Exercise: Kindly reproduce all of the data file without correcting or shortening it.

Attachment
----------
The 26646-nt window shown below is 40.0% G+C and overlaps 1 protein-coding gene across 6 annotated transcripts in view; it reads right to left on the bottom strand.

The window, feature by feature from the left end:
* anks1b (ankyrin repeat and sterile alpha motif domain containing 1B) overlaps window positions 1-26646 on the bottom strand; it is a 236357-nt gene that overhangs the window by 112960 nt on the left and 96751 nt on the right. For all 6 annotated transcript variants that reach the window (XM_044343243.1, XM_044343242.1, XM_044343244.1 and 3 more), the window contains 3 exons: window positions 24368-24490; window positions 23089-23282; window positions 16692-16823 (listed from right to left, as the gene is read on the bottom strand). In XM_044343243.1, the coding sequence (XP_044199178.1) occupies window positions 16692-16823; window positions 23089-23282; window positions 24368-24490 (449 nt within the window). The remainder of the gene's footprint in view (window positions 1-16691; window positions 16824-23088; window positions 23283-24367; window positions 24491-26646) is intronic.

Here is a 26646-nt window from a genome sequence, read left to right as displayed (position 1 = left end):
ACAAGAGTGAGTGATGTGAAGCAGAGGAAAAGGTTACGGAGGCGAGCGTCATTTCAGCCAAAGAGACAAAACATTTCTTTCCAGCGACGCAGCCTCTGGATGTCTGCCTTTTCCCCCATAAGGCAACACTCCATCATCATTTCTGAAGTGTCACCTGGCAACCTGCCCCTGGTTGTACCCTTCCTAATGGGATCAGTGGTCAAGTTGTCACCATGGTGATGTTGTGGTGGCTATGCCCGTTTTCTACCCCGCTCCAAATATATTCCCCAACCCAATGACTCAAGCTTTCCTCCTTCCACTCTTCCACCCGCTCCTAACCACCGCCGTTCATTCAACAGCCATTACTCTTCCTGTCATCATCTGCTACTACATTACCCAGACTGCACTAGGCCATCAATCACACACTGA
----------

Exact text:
The 26646-nt window shown below is 40.0% G+C and overlaps 1 protein-coding gene across 6 annotated transcripts in view; it reads right to left on the bottom strand.

The window, feature by feature from the left end:
* anks1b (ankyrin repeat and sterile alpha motif domain containing 1B) overlaps window positions 1-26646 on the bottom strand; it is a 236357-nt gene that overhangs the window by 112960 nt on the left and 96751 nt on the right. For all 6 annotated transcript variants that reach the window (XM_044343243.1, XM_044343242.1, XM_044343244.1 and 3 more), the window contains 3 exons: window positions 24368-24490; window positions 23089-23282; window positions 16692-16823 (listed from right to left, as the gene is read on the bottom strand). In XM_044343243.1, the coding sequence (XP_044199178.1) occupies window positions 16692-16823; window positions 23089-23282; window positions 24368-24490 (449 nt within the window). The remainder of the gene's footprint in view (window positions 1-16691; window positions 16824-23088; window positions 23283-24367; window positions 24491-26646) is intronic.

Here is a 26646-nt window from a genome sequence, read left to right as displayed (position 1 = left end):
ACAAGAGTGAGTGATGTGAAGCAGAGGAAAAGGTTACGGAGGCGAGCGTCATTTCAGCCAAAGAGACAAAACATTTCTTTCCAGCGACGCAGCCTCTGGATGTCTGCCTTTTCCCCCATAAGGCAACACTCCATCATCATTTCTGAAGTGTCACCTGGCAACCTGCCCCTGGTTGTACCCTTCCTAATGGGATCAGTGGTCAAGTTGTCACCATGGTGATGTTGTGGTGGCTATGCCCGTTTTCTACCCCGCTCCAAATATATTCCCCAACCCAATGACTCAAGCTTTCCTCCTTCCACTCTTCCACCCGCTCCTAACCACCGCCGTTCATTCAACAGCCATTACTCTTCCTGTCATCATCTGCTACTACATTACCCAGACTGCACTAGGCCATCAATCACACACTGA